Model discipline captured on canvas

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The Independent Online

They might have been at the crease awaiting the bowler, so motionless were they. In fact, Michael Atherton and Alec Stewart were giving their impression of still life to allow the artist Andy Pankhurst time to make the necessary notes needed for his portraits of the two Englishmen who both play in their 100th Test against the West Indies at Old Trafford tomorrow.

They might have been at the crease awaiting the bowler, so motionless were they. In fact, Michael Atherton and Alec Stewart were giving their impression of still life to allow the artist Andy Pankhurst time to make the necessary notes needed for his portraits of the two Englishmen who both play in their 100th Test against the West Indies at Old Trafford tomorrow.

There were two sessions for each player on the balcony of the home dressing-room at Lord's: Atherton, last October, Stewart in March. Each time the subjects obliged Pankhurst by remaining relatively immobile for a couple of hours at a time.

"We had a break for lunch," said Pankhurst, 32, "but Michael's sitting was around four hours each time. Alec's was around three. They were brilliant models. They did not move. They were so strong, absolutely rigid. Their discipline was fantastic."

Pankhurst, who teaches life drawing and life painting at the Slade School of Art in London, explained: "I am not really a portrait painter, so I regarded the commission as an artistic challenge. I had positioned them against the light, so they were in partial silhouette, which made the technical side of it interesting."

Atherton and Stewart are the first sportspeople to have been painted by Pankhurst, who works out of a studio in Hackney, in London's East End. "I am not a cricket person," he confessed, "and I did not know what to expect."

Neither did the players. "They were relaxed throughout and both chatted to me during the sittings. I got to like them both very much."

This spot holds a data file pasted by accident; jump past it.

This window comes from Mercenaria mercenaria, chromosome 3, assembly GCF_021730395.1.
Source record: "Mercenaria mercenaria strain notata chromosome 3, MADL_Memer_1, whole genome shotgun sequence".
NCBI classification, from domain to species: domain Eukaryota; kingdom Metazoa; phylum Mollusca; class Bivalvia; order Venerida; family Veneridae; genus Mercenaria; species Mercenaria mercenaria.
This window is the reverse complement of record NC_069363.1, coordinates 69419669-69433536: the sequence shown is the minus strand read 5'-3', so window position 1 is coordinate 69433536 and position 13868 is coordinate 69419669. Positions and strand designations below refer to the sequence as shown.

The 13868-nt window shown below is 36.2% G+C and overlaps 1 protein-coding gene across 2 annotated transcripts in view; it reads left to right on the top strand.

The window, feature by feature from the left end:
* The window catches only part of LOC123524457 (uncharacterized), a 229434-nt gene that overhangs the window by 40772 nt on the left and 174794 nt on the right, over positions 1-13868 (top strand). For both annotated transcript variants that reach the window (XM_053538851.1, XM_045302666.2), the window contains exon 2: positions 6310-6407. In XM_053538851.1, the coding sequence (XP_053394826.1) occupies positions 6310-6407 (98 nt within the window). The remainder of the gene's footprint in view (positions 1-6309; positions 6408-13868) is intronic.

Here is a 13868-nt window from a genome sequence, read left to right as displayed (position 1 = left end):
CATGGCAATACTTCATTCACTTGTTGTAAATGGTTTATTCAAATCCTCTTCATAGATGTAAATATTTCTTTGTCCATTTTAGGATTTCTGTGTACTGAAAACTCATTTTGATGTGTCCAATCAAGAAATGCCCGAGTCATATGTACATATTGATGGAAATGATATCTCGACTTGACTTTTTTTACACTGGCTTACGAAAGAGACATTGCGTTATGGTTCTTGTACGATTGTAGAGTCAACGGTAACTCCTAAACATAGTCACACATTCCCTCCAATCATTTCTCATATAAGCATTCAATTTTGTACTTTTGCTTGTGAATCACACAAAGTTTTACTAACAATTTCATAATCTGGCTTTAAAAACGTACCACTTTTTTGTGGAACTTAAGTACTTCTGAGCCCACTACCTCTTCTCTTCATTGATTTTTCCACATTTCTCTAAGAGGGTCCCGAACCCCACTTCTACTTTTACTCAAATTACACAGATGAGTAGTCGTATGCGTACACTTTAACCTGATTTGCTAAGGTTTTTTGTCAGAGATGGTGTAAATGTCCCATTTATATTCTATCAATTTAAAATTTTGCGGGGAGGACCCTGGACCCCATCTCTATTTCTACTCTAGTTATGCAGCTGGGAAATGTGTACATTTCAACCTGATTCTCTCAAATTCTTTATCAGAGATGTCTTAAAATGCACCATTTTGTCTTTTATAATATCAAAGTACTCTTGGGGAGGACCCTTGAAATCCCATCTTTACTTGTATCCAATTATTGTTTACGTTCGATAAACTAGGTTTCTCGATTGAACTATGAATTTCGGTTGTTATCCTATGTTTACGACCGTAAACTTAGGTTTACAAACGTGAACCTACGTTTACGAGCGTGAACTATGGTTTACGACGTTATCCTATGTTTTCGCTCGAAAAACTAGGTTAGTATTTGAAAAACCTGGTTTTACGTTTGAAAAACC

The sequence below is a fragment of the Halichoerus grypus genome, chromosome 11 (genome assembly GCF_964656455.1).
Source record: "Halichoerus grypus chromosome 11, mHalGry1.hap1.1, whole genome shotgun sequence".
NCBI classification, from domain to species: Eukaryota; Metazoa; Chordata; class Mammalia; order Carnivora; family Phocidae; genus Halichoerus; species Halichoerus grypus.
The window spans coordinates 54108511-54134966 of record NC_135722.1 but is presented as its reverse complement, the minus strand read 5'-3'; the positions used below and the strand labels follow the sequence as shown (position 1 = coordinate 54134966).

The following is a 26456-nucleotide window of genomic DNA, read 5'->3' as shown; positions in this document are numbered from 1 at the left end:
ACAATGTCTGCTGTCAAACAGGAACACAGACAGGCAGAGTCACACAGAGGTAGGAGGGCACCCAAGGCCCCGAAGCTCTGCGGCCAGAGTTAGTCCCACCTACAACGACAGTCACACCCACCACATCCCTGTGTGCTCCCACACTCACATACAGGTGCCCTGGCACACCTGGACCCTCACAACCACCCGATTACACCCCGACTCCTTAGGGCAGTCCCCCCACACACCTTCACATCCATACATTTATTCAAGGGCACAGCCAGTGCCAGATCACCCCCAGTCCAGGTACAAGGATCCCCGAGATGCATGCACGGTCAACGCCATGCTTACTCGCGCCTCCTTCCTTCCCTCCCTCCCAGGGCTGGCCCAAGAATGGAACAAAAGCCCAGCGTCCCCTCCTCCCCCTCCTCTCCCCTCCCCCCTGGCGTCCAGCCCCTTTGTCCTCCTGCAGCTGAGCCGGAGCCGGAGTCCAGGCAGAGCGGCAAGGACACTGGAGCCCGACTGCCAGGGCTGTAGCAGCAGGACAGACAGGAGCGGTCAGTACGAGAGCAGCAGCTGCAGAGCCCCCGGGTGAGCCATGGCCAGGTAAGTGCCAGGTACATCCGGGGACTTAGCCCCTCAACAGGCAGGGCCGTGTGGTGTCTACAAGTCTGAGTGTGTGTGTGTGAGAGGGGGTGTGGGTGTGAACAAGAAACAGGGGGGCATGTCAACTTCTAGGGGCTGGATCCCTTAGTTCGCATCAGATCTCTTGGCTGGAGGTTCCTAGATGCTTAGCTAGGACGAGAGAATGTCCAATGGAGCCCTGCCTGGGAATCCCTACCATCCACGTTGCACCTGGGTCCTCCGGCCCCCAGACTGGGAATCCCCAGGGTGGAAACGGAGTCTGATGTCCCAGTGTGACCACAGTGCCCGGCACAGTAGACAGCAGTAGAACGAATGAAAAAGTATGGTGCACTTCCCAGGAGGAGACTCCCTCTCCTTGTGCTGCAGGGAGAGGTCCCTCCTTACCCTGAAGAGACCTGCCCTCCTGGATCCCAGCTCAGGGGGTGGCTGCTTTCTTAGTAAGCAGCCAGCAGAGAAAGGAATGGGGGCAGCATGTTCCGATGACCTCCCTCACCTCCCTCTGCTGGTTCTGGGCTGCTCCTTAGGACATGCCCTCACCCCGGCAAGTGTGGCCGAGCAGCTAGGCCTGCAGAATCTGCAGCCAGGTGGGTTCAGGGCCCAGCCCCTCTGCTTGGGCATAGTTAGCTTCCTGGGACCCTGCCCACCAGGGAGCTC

Their interest was markedly different. Stewart wanted to know about the mechanics of painting. "At one point I was mixing up some colours to create violet and he asked me where that was going. I told him it was for his shirt. He pointed out his shirt was white, but I showed him the effect of the light on the white of the railings on the balcony. He appeared to be fascinated by it all."

Atherton adopted a broader approach. "He told me he is interested in painting and said he was upset to have missed the recent Rembrandt exhibition at the National Gallery. He told me that when he is on tour he makes a point of visiting museums and art galleries. I told him he knew more about art than I knew about cricket."

Since completing the portraits Pankhurst has not spoken to either player. He said: "I do not know what their reaction has been. One of my professors did tell me he thought there was a gladiatorial air to the portraits.

"I wondered about that until I attended the final of the Triangular tournament between England and Zimbabwe last month. I had never been to a cricket match before, and I thought Lord's was just like an arena in Roman times."

Centurions or gladiators, these two masters of the art of batting now have to show there is still life in their careers as they resume the battle against the West Indies.

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